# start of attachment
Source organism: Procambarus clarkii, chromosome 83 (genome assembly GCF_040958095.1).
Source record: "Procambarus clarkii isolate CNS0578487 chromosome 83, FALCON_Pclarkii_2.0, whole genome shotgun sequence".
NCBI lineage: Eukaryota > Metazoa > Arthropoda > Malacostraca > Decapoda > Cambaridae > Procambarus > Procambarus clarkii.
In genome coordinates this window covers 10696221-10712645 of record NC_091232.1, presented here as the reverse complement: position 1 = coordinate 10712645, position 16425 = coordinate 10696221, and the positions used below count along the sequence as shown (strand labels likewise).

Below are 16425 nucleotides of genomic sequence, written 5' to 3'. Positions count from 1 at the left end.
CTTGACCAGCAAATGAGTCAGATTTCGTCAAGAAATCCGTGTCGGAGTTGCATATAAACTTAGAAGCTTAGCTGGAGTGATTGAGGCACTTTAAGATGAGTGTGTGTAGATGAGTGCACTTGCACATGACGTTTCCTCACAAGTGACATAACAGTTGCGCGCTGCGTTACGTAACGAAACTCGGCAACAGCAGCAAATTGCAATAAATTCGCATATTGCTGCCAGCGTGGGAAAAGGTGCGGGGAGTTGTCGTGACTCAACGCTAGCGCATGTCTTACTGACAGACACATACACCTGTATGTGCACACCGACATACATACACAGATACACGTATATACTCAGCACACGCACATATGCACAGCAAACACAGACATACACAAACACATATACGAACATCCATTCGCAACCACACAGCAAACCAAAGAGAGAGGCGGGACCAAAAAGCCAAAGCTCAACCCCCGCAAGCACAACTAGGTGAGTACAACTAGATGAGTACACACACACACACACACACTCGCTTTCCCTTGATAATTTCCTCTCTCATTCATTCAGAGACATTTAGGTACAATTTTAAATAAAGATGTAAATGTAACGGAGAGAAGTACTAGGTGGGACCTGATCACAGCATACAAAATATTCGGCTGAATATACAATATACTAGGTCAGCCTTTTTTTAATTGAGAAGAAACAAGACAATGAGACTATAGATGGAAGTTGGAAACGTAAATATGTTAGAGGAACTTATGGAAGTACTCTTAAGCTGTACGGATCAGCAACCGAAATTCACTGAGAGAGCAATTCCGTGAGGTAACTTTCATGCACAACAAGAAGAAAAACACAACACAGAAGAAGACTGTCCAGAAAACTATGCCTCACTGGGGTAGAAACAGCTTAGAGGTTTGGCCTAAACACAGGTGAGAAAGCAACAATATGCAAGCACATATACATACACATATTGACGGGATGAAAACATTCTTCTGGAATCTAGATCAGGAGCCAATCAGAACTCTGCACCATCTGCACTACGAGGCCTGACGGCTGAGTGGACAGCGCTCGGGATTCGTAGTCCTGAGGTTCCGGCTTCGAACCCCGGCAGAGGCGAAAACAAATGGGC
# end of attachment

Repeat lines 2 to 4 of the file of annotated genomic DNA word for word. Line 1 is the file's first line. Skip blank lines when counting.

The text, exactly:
Source record: "Procambarus clarkii isolate CNS0578487 chromosome 83, FALCON_Pclarkii_2.0, whole genome shotgun sequence".
NCBI lineage: Eukaryota > Metazoa > Arthropoda > Malacostraca > Decapoda > Cambaridae > Procambarus > Procambarus clarkii.
In genome coordinates this window covers 10696221-10712645 of record NC_091232.1, presented here as the reverse complement: position 1 = coordinate 10712645, position 16425 = coordinate 10696221, and the positions used below count along the sequence as shown (strand labels likewise).